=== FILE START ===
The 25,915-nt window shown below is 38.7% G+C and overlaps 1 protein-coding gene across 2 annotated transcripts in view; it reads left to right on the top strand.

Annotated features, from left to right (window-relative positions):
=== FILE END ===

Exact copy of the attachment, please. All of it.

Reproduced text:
The 25,915-nt window shown below is 38.7% G+C and overlaps 1 protein-coding gene across 2 annotated transcripts in view; it reads left to right on the top strand.

Annotated features, from left to right (window-relative positions):